Paul Bhattacharjee: Actor whose work took in the RSC, the Royal Court and 'EastEnders'

 

Paul Bhattacharjee, whose sudden death has caused shock and sadness in the theatre world, was a versatile and talented actor. He had played in a wide variety of roles in over 40 productions, ranging from Shakespeare to EastEnders through to the Bond film Casino Royale.

He was born in 1960, the son of Anne and Gautam Bhattacharjee. Gautam was a member of the Indian Communist Party and had fled from India in the early 1940s. Paul grew up in Harrow and attended a local comprehensive school.

In 1978 he met Jatinder Verma, who had set up his Tara Arts company a year earlier, and discovered a mentor and friend. Verma remembers him as a young actor wanting to use theatre to "change the world". One of his first roles with the company was in Yes Memsahib (1979), which tells the story of the founding of modern East Africa and the role of the "coolies", who provided the country's labour.

Bhattacharjee found early television parts in the drama series Johnny Jarvis (1983) and in the short-lived soap Albion Market (1985). By his late twenties he was already playing significant roles on stage and on screen; in the satire Iranian Nights, written by Howard Brenton and Tariq Ali in response to the Satanic Verses fatwa against Salman Rushdie, he played the poet and narrator Omar Khayyam.

Following its opening in April 1989 at the Royal Court, the critic Michael Billington noted that "...it transcends the immediate issue of the Satanic Verses to explore the nature of tyranny, Britain's own responsibility for creating religious intolerance..." A special performance was shown on Channel 4 to bring the controversial matter to a wider audience.

Bhattacharjee's agent, Sally Long-Innes, recalled this period of his career. "I took him on 24 years ago having seen a beautiful performance he gave in [Federico Garcia Lorca's] Blood Wedding at the Royal Court and he has been consistently brilliant as a performer ever since. He was a true storyteller with a huge range of ability. He was also a wonderful, kind, funny and gentle human being."

There followed many distinguished roles, without his ever allowing himself to be typecast. In 1995 he took over the lead in Indian Ink, one of Tom Stoppard's favourite works, which had opened at the Aldwych in February that year. Exploring Anglo-Indian historical relations through the developing relationship between a British poetess and an Indian artist, the play took his career to the next level.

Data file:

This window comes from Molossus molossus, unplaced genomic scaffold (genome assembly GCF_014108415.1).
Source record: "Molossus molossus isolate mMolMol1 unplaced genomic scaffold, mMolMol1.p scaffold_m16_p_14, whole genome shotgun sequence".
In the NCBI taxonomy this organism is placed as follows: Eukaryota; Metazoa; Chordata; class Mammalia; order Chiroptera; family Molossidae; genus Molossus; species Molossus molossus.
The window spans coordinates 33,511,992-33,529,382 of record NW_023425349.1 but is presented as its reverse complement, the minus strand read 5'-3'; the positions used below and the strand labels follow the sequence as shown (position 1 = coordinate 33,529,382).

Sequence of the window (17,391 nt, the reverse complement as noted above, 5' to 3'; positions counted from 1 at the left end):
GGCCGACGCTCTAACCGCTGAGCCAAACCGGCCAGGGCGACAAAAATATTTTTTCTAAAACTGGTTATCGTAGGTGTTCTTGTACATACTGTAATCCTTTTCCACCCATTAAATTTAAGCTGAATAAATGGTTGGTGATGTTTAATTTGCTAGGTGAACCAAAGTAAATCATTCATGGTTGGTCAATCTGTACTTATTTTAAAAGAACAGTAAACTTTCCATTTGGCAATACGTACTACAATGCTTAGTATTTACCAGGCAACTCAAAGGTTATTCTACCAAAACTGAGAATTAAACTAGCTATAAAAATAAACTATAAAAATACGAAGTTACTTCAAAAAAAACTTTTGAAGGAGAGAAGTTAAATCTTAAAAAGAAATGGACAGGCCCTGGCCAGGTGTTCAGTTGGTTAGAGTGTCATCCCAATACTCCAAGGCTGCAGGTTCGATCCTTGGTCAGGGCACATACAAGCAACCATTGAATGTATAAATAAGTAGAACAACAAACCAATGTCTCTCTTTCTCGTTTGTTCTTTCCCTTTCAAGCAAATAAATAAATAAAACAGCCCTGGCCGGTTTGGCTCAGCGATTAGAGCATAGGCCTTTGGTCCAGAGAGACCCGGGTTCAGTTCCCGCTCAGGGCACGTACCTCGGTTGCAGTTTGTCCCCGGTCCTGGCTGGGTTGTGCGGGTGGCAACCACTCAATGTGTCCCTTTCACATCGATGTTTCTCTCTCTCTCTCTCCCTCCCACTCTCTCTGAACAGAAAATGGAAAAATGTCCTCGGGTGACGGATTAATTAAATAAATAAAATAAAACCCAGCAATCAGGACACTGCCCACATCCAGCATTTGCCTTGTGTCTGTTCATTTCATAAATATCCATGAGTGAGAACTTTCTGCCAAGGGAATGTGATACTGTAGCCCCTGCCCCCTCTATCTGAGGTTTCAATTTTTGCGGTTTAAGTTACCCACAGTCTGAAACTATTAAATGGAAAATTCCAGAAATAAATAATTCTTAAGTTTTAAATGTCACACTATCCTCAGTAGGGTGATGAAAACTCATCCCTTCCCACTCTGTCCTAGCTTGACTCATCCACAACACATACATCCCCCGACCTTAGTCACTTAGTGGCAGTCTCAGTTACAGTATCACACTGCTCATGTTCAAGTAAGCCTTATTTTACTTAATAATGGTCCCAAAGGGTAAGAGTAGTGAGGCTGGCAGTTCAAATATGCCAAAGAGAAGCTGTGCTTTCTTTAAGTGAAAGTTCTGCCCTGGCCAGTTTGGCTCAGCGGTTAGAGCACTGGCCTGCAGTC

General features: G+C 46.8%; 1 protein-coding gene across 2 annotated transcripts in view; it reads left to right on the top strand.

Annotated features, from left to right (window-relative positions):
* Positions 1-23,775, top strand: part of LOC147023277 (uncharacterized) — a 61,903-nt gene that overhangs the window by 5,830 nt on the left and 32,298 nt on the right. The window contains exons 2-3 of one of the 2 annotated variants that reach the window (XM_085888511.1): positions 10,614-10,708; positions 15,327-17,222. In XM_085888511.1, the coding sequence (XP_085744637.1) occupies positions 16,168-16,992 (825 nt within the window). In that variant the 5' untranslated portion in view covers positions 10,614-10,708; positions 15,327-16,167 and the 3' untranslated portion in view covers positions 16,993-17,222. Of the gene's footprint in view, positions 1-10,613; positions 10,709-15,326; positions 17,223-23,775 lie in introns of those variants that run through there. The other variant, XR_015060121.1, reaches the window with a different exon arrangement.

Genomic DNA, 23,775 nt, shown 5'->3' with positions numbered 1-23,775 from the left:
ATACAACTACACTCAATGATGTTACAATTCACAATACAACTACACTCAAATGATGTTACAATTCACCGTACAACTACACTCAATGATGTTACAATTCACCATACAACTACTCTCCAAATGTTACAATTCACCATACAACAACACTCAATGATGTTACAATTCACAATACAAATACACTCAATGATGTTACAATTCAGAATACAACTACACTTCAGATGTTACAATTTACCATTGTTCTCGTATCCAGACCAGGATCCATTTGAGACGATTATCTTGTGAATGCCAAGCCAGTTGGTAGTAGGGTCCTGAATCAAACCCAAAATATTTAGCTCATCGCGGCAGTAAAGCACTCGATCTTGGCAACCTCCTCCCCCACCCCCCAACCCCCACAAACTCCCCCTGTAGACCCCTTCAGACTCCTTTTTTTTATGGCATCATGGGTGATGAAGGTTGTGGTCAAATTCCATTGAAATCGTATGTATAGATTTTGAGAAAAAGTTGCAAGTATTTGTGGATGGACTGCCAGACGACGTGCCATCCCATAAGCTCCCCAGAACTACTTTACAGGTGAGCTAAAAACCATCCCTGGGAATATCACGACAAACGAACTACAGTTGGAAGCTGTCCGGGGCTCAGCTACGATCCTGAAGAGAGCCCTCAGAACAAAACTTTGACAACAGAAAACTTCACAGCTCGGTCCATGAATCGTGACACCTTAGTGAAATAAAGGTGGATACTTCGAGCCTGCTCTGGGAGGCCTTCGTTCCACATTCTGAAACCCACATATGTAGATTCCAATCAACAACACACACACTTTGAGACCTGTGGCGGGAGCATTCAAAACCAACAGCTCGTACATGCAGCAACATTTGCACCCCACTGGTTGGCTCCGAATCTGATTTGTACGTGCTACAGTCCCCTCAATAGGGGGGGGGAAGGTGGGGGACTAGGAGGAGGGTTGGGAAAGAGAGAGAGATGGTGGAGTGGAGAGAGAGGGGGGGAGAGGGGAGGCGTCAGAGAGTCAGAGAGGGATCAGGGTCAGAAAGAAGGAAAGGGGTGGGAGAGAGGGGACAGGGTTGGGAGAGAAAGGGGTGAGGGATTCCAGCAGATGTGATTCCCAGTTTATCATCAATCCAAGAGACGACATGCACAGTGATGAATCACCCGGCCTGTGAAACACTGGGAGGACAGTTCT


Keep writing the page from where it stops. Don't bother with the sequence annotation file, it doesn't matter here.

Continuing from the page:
Nitin Ganatra, who plays Masood Ahmed in EastEnders, first met Bhattacharjee at Bristol University. Years later they worked together on the BBC soap, in which Bhattacharjee took the role of Ganatra's onscreen brother Inzamam Ahmed. He spoke of Bhattacharjee as "One of the finest and most consistent and versatile actors, who shone brightly both on stage and film. Not only a seasoned professional but someone who loved his work, he set a bench mark for us all."

The Best Exotic Marigold Hotel became a surprise hit in 2012. Playing the surgeon, Dr Ghujarapartidar, Bhattacharjee was given, and delivered beautifully, some classic lines. "How is the hip feeling?" he asks Muriel, played by Dame Maggie Smith, "They must have got lucky", she replies, to which he rejoinders "It's strange. The more operations they perform, the luckier they get."

Speaking about his work with the RSC, Artistic Director Gregory Doran said, "Paul was last with the Royal Shakespeare Company in 2012 playing a soulfully witty Benedick opposite Meera Syal's Beatrice in Iqbal Khan's glorious Much Ado About Nothing set in the Punjab. He also played a variety of roles in Dominic Cooke's Arabian Nights in The Courtyard in 2009."

One reviewer noted of his Benedick: "Bhattacharjee's incorrigible bachelor – gap-toothed, with distinguished grey hair - is easier to love, nimble-witted but taking his time in holding his own..."

Doran continued: "He was a stalwart member of the Jacobethan Season of rare and undiscovered plays by Shakespeare's contemporaries a decade ago; I was lucky enough to direct him as the sinister villain in Fletcher's The Island Princess. Paul was a terrific company member, a powerful, versatile actor of great presence and weight, and a gentleman."